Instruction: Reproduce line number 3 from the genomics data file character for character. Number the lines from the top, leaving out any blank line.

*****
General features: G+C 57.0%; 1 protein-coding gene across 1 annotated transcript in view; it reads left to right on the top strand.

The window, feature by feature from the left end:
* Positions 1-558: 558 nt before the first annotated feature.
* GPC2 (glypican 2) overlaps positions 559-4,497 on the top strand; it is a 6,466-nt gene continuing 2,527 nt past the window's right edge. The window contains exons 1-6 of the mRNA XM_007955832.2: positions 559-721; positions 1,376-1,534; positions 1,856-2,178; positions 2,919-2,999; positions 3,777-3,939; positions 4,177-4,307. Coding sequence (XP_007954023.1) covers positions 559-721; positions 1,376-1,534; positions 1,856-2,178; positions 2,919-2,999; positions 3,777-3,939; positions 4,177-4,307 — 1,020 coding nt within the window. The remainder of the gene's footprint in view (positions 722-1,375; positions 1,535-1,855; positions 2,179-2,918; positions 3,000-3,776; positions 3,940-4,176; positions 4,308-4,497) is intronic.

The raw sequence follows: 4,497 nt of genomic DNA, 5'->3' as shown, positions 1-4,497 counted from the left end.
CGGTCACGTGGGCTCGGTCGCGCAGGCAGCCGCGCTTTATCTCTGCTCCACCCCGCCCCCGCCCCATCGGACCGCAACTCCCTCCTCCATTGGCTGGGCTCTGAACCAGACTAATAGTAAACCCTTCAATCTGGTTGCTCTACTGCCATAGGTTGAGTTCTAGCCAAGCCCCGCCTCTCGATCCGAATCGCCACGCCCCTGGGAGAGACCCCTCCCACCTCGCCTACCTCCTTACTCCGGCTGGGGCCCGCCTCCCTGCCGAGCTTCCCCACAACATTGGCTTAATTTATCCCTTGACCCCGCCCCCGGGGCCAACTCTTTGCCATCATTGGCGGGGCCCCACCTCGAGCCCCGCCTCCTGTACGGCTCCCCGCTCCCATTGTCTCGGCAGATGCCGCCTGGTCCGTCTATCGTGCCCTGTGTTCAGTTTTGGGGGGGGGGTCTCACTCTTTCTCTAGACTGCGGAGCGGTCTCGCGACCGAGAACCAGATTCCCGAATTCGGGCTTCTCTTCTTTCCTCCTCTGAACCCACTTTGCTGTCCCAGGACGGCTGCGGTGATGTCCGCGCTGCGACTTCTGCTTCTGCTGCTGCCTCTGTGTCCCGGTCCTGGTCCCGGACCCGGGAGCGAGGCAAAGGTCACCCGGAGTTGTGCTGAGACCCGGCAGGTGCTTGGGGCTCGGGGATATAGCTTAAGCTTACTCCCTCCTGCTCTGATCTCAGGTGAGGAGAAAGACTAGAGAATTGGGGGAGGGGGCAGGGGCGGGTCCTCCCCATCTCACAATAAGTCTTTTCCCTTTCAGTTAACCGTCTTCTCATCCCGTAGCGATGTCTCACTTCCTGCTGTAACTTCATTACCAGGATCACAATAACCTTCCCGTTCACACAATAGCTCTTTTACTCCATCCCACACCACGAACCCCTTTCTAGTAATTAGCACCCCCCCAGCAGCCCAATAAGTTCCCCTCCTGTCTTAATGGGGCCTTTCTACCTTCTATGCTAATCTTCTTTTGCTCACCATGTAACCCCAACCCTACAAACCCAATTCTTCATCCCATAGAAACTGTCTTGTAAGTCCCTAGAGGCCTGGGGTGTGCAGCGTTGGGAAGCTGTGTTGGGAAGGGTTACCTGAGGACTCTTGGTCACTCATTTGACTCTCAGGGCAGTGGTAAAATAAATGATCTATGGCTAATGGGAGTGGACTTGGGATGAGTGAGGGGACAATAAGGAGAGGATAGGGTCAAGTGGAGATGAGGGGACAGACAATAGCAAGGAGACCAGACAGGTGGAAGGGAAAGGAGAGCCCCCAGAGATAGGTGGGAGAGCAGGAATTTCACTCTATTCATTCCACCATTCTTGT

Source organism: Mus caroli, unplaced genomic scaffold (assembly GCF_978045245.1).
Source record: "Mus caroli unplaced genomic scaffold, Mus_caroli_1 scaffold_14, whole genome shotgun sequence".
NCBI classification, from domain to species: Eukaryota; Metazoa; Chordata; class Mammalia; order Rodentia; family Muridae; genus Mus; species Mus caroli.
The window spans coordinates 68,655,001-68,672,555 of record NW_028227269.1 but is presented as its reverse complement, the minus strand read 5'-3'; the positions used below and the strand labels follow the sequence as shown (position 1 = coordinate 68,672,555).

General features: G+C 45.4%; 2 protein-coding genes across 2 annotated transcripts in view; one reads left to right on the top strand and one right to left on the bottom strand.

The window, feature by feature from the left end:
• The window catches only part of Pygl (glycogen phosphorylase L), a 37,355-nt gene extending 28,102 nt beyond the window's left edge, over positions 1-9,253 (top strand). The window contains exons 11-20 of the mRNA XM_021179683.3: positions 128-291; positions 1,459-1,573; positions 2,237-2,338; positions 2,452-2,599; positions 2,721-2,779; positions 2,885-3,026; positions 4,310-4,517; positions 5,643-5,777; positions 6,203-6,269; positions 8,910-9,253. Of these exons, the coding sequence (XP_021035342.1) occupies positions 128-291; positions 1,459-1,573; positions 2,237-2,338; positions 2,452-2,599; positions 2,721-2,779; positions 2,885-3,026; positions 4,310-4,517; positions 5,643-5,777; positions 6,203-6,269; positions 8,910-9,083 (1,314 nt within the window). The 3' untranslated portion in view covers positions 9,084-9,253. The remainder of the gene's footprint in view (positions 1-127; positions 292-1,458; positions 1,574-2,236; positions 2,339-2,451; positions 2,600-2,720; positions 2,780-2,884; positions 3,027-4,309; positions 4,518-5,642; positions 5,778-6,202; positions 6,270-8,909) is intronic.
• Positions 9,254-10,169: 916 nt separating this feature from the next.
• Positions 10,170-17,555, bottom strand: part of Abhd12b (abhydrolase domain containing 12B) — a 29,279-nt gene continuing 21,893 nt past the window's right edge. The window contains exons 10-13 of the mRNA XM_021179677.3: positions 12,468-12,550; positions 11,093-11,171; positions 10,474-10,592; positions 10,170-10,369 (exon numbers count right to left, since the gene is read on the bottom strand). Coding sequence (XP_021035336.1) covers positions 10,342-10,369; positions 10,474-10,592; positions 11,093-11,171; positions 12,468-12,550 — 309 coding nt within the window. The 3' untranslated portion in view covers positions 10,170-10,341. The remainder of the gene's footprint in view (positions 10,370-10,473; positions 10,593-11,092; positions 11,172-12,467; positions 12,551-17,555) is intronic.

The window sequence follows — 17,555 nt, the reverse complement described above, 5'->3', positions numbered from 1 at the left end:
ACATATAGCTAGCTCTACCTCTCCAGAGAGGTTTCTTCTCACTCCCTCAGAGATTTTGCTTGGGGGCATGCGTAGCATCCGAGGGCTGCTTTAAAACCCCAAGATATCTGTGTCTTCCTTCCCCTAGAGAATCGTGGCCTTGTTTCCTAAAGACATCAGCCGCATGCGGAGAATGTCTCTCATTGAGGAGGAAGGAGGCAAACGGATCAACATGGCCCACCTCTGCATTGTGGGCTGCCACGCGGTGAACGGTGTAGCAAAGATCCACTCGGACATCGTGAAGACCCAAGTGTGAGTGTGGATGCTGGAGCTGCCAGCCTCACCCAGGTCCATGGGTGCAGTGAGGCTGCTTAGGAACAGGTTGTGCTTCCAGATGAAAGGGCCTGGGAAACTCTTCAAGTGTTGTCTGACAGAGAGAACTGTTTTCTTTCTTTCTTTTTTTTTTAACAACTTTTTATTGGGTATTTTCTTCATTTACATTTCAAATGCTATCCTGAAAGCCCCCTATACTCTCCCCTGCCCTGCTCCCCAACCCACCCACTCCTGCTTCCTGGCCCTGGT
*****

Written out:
* Positions 1-558: 558 nt before the first annotated feature.